Chikwekwe is challenging a five-term GOP incumbent in the Georgia state House who has run unopposed in the past three elections.
"We live in a democratic nation," Chikwekwe said. "If we're gonna say we're providing democracy for the people, then we need to give the people of my district a choice of who represents them at the ballot box."
Amanda Litman, the co-founder of Run for Something, a group that recruits young progressive candidates, said Democrats just need to look across the aisle to see how important it is to run and support down-ballot candidates.
"The Republican party has invested a lot of money recruiting and supporting local races and you can see the fruits of their labor now," Litman said.
But if Republicans are nervous about the potential backlash to Trump and his history — both before and since he became president — of offensive behavior towards women, they aren't yet showing it.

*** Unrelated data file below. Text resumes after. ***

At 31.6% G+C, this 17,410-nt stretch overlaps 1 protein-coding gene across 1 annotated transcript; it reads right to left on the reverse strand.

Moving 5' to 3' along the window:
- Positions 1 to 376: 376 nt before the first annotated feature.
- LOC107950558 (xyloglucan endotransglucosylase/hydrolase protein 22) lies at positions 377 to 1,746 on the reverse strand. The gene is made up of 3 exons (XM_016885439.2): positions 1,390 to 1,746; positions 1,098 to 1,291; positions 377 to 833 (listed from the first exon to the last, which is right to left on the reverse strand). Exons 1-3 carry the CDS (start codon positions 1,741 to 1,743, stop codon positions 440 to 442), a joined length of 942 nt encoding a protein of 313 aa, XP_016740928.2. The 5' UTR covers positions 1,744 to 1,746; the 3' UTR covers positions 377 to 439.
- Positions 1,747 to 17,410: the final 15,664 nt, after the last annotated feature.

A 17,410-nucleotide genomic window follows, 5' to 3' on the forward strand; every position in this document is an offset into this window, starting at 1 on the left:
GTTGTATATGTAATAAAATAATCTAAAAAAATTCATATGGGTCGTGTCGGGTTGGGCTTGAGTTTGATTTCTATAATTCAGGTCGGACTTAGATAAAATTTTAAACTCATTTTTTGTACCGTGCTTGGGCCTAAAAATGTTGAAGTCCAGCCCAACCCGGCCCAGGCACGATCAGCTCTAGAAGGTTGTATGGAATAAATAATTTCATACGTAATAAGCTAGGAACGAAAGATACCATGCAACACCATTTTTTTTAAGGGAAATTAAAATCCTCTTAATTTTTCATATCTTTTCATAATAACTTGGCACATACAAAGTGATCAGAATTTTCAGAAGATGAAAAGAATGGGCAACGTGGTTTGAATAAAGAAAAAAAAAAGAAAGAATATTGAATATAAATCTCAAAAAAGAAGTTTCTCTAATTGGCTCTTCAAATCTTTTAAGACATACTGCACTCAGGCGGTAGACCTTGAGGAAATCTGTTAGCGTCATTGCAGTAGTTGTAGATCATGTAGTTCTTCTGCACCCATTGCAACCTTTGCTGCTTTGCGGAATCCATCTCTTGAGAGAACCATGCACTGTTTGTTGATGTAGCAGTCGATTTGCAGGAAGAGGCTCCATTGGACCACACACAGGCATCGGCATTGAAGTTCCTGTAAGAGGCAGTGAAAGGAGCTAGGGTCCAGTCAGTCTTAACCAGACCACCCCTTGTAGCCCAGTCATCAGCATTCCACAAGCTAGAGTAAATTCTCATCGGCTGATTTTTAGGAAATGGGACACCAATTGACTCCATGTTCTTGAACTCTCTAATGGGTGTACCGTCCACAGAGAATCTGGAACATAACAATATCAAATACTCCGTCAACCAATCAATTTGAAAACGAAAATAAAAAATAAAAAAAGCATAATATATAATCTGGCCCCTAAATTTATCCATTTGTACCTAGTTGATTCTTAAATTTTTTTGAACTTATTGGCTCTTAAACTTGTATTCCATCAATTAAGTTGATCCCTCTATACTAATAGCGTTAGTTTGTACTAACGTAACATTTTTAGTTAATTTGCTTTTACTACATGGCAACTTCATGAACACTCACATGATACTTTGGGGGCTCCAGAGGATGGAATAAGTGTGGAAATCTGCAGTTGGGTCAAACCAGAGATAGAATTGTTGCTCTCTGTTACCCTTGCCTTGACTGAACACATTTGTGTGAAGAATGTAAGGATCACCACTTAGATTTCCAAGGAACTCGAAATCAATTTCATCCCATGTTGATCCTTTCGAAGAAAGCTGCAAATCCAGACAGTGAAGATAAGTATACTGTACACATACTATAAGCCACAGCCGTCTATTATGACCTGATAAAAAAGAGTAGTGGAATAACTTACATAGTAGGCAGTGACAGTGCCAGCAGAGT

Jesse Hunt, the press secretary for the National Republican Congressional Committee, said there was no shortage of conservative women seeking office in the 2018 midterm elections. There are "quite a few [Republican] women who are looking to run this cycle or have already announced," Hunt said in a phone interview.
Despite the high level of interest in politics from Democratic women across the country, there is no guarantee that the early energy will translate into electoral success next year.
Still, some observers drew a parallel between next year's election and 1992, when scores of women like now-Sens. Patty Murray, D-Wash., and Dianne Feinstein, D-Calif., ran for office for the first time. At the time, some were motivated in part by the way the all-male Senate Judiciary committee treated Anita Hill when she testified against Clarence Thomas' Supreme Court nomination. In all, four Democratic women were elected to the U.S. Senate that year, and 1992 became known as "The Year of the Woman."
Now, 25 years later, there are 84 women in the House and 21 in the Senate, according to Rutgers University's Center for American Women and Politics. In 2002, 13 women served in the Senate, and 56 in the House.
It remains to be seen if, thanks in large part to Trump, that number will increase in 2018.